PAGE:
How Covid-19 has shifted network traffic loads and telecoms behaviour


4 Sep 2020376 Views

Roula Tayan. Image: Ericsson

Roula Tayan is the head of IT for Ericsson Middle East and North Africa. Here, she discusses the effects of Covid-19 on the telecoms industry.

As the world faces the unprecedented crisis of the Covid-19 pandemic, information and communication technology (ICT) is playing a critical role in bringing people together while social distancing is being practised across the world. More than ever, remote communication is playing a critical role in enabling people to stay connected.

Roula Tayan is the head of IT for Ericsson Middle East and North Africa, and has worked for the company for 17 years. She spoke to Siliconrepublic.com about how Ericsson Middle East and North Africa has adapted throughout the crisis, the ongoing need for digital transformation and how the pandemic has affected network traffic loads.

‘Proper data protection procedures and regulations do not have to jeopardise the digitisation of economies’
– ROULA TAYAN

Describe your own role and your responsibilities in driving tech strategy.

I focus on driving Ericsson’s digital agenda in the Middle East and North Africa, as well as overseeing and implementing ICT infrastructure and corporate ICT security policies in one of the most advanced technology markets in the world. In the rapid technology development and transformation of our industry, it makes perfect sense to combine technology strategy and operational management into one process to ensure that ICT services to our Ericsson workforce are delivered to the highest agreed standards.

Are you spearheading any major product or IT initiatives you can tell us about?

During normal circumstances, most of Ericsson’s office workers have the opportunity to work remotely and we have the IT environment to do so in a good way. Since March, we are urging most employees who can work from home to do so in order to minimise infections in the office space. We anticipate that most colleagues will be working from home until the end of 2020.

For that, we have a big task to ensure that our IT environment is working smoothly and in full efficiency so our workforce can stay connected. Moreover, we are working on many major IT initiatives, for example we have established an automation and analytics governance board, where IT supports businesses in capturing the requirements related to automation initiatives in our market area and then helps businesses deliver these automations, improving the efficiency and quality.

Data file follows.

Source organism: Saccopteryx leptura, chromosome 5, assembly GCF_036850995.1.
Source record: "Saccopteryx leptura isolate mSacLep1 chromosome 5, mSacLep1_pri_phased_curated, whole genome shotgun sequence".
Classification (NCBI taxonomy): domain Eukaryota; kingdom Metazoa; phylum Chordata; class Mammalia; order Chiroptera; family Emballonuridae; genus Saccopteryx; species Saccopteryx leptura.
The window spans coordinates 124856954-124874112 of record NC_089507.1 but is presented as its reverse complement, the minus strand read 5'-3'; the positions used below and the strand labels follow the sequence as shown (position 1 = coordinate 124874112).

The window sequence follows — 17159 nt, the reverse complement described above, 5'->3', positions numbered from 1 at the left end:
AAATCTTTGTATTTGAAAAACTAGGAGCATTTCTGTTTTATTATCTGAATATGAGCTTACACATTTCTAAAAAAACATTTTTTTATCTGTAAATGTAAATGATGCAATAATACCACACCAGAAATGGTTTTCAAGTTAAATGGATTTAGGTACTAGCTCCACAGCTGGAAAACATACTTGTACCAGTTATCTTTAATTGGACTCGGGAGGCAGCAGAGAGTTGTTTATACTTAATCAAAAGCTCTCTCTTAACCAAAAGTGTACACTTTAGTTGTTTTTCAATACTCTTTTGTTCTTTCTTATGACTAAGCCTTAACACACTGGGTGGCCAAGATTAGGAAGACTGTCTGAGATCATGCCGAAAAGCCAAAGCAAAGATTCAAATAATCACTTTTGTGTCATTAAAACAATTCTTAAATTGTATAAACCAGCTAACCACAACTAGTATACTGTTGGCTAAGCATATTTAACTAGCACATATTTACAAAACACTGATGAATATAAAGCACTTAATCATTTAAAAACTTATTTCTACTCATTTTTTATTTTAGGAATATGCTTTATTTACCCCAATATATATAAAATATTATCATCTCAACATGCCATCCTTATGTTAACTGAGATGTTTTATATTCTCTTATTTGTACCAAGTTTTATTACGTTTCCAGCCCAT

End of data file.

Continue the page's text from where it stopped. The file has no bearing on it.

How big is your team? Do you outsource where possible?

We have a diversified team of more than 30 resources spread across Ericsson Middle East and Africa. We do outsource when needed.

What are your thoughts on digital transformation and how are you addressing it?

The first months of 2020 saw the spread of the novel coronavirus around the globe – forcing an unprecedented number of people all over the world to change their workplace from office to home and become accustomed to new routines in their daily lives.

As new digital behaviours are forming, the critical role of communications service providers to support a functioning society with flawless digital communication capabilities in times of crisis has become apparent.

What big tech trends do you believe are changing the world and your industry specifically?
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The Covid-19 pandemic has had a substantial impact on people in many countries and their daily lives, but consumers see resilient communication networks as a vital tool in coping with everyday life and easing the burden of working and studying remotely, as well as staying in touch with family and friends.

As people spend more time online at home, network traffic loads shifted geographically from city centres and office areas to suburban residential areas. The largest share of the traffic increase as lockdowns went into place was absorbed by the fixed residential network, but many service providers also experienced an increased demand on the mobile network.

Secondly, consumers’ communication behaviour has partly changed, and video conferencing and collaboration services appear to stand out. A substantial increase in the volume and duration of mobile voice calls across networks – ranging from 20pc to 70pc – was observed in the most impacted regions during the initial lockdown phase.

In terms of security, what are your thoughts on how we can better protect data?

The ongoing digital transformation of economies and societies cannot be realistically achieved without relying on the collection and processing of data to create knowledge, competencies and capabilities.

Proper data protection procedures and regulations do not have to jeopardise the digitisation of economies and the associated increase in national competitiveness.

Data protection aims to regulate data subjects’ rights and data users’ obligations while collecting, processing and disseminating personal data. It also regulates transfer of data across national boundaries as well as roles and responsibilities in data processing value chain.

Securing data protection objectives while enabling societal transformation toward a digital society is a key focus area that we continue to work on.

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